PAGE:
Prosthesis Care

Elderly individuals should be checked every six months for oral care. However, those who do not have good oral care and have systemic diseases affecting the oral tissues should be seen at shorter intervals such as 1-3 months.

  • Since the gingiva is not resistant to mechanical forces in the elderly, toothbrushes with soft bristles are recommended for these patients.
  • Fluoride toothpastes and mouthwashes are recommended.
  • With fluoride applications to the teeth, the formation of root caries or the progression of early caries can be prevented.
  • Since the interdental spaces formed as a result of the loss of gingival tissue will cause nutrient accumulation, these areas should be cleaned with an interface brush and dental floss.
  • In bedridden patients who cannot perform oral care, this procedure is performed by patient relatives and assistant health personnel.
  • Since tooth loss is high in the elderly, the remaining teeth play an important role in the retention of fixed or removable dentures. Therefore, treatment of decayed teeth is necessary.
  • Some medications taken continuously can cause dry mouth. Saliva is a natural secretion that protects teeth against decay, so consult your dentist if there is a decrease in salivary secretion.
  • Dentures should be cleaned with a denture brush after meals.

Prostheses must be removed at night. Your gums also need rest and ventilation. Removed dentures should be cleaned and kept in cold water. In addition, denture cleaning tablets also help to get rid of germs of dentures.
With aging, some changes may occur in the oral and surrounding tissues in terms of shape and function. Do not forget that your personal care and regular dentist checks are very important so that these do not deteriorate our oral health.

ORAL AND DENTAL HEALTH IN ADVANCED AGES

Impairment of oral health is not a natural consequence of aging. Regular dental check-ups will positively affect your quality of life.

In the near future; It is estimated that 20% of the world’s population will be over the age of 65. With the increase in the elderly population; teeth can stay in the mouth for longer periods of time today due to better education and nutrition.

Impairment of oral health is not a natural consequence of aging. This situation develops due to the inadequacy of preventive dentistry services, systemic diseases, drug use, malnutrition and improper oral care.

In general, intraoral changes thought to be related to aging; tooth loss, darkening of the color of the teeth, recession in the gums, decrease in the amount of saliva, weakening of the mouth tissue and muscles, and decrease in the sense of taste.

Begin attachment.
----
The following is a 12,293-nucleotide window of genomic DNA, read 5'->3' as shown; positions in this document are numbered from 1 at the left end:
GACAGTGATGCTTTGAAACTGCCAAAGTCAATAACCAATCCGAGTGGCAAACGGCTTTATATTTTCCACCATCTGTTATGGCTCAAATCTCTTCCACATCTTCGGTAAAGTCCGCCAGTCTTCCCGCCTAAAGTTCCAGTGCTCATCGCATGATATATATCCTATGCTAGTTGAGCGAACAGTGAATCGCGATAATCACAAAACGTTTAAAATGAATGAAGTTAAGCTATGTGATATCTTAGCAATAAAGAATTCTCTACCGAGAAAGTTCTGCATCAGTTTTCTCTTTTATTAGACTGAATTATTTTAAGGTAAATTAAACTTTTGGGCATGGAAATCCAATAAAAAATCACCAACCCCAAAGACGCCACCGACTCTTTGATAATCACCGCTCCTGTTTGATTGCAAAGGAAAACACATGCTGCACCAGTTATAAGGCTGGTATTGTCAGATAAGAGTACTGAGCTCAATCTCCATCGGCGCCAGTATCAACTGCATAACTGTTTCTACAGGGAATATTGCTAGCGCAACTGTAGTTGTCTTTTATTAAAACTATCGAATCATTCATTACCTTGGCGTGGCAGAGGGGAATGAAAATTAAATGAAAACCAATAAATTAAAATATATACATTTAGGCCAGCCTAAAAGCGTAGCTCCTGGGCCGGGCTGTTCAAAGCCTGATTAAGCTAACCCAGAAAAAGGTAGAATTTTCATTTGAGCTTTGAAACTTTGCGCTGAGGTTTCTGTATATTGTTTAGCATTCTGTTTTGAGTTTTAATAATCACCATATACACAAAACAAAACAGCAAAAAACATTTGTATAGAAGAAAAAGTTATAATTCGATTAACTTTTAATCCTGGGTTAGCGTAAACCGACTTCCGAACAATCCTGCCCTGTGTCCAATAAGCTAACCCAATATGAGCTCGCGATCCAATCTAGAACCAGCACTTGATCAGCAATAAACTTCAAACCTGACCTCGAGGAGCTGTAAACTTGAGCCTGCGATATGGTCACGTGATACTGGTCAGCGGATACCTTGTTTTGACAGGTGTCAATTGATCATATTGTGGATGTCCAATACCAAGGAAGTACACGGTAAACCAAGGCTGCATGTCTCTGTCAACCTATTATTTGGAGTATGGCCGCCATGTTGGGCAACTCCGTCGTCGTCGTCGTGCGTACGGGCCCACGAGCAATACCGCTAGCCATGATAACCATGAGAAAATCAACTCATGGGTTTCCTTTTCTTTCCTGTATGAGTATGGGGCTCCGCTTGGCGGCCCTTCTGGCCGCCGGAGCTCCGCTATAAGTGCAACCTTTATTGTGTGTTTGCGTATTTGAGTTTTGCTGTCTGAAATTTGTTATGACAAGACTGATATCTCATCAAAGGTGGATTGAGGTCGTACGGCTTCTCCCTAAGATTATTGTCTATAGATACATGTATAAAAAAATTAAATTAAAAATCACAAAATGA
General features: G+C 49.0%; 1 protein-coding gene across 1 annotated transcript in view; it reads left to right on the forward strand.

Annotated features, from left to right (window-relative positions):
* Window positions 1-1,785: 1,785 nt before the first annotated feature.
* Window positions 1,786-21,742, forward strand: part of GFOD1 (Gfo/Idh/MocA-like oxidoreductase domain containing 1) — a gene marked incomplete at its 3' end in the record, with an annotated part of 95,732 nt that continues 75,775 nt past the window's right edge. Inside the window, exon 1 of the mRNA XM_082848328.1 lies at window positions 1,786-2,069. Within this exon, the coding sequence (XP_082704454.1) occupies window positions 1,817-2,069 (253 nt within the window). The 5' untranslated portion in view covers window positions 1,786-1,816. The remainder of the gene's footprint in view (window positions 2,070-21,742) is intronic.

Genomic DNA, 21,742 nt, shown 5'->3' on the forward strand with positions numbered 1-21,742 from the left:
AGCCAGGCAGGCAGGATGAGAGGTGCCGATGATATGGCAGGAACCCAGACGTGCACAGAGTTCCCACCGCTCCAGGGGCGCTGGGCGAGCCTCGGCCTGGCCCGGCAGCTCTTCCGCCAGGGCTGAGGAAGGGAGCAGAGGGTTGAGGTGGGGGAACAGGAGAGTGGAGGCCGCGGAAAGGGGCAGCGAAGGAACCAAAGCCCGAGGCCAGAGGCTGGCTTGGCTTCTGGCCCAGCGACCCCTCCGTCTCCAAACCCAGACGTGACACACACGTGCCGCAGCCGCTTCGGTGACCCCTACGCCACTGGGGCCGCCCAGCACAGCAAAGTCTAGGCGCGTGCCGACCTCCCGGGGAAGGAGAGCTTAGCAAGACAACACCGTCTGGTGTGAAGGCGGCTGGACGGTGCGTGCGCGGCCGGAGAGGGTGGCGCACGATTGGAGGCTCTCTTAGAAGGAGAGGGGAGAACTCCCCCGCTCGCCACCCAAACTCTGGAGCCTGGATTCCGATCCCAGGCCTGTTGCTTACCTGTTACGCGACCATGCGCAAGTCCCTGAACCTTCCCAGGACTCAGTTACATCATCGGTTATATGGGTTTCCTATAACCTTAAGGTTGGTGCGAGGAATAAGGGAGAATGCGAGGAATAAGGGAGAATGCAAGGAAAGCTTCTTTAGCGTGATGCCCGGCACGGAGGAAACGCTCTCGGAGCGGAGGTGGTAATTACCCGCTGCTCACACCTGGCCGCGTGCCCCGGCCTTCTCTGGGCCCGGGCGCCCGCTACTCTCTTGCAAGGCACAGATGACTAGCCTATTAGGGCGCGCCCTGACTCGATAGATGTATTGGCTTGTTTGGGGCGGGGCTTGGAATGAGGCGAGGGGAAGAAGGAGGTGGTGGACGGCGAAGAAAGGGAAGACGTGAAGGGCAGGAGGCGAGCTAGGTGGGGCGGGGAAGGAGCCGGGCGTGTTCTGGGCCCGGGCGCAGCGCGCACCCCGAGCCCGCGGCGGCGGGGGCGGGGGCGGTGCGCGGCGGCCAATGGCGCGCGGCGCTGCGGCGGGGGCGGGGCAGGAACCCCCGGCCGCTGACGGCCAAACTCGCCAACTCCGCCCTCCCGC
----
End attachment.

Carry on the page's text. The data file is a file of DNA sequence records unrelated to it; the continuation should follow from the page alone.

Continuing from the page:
As a result of wear on the enamel in parallel with aging, shape changes are seen in the teeth. This situation can progress from simple superficial abrasions to significant material loss.

A significant portion of the elderly population uses removable prostheses. These prostheses can cause changes that affect both the appearance and integrity of the oral tissues. This leads to differences in chewing function and eating habits.

With aging, it occurs in all bones, most often in women. (Osteoporosis) bone resorption is seen. In elderly patients who do not use prostheses, this causes depression on the face and lips, shrinkage in the mouth and wrinkles starting from the corners of the lips.

When the bone destruction in the lower jaw reaches advanced dimensions, the jaw bones become thinner and sharper in the form of a knife, which makes the use of prostheses difficult. In order to preserve the natural structure of the jaw bones, functioning teeth or tooth roots must be kept in the mouth.

  • With age, salivary fluidity decreases. Depending on this situation, the risk of caries and gum disease increases due to bacterial plaque accumulation.
  • Since dry mouth also reduces the resistance of the oral tissues against impacts, sores in the mouth are common.
  • Dry mouth causes a layer of food residues to accumulate on the tongue, which causes a decrease in the sense of taste. There is burning, itching and pain in the tongue.
  • Since the mechanical cleaning and moisturizing effect of saliva decreases, fungal infections can be seen especially in the mouth and lip corners.
  • In addition, as a result of insufficient saliva secretion, the retention of the prosthesis decreases, therefore, the chewing, swallowing and speech functions of the patients are adversely affected. .
  • Removable dentures also prevent taste by covering large surfaces in the mouth. Depending on the decrease in taste sensitivity, the consumption of salt and sugar increases in the elderly and this causes the development of systemic problems.
  • As a result of the deformations in the joint, sounds ranging from mild to intense are heard during the opening of the mouth. In addition, factors such as incorrectly made fillings and teeth grinding cause changes in the chewing surfaces of the teeth, causing the closing relations of the lower and upper jaw teeth to deteriorate. This causes pain and limitation in movement in the jaw joint.
  • In addition to physical factors such as chronic diseases, drug use, chewing and swallowing disorders, decreased sense of taste, physical disorders and decreased food intake due to decreased mobility, various psychological and social factors lead to nutritional disorders in the elderly.

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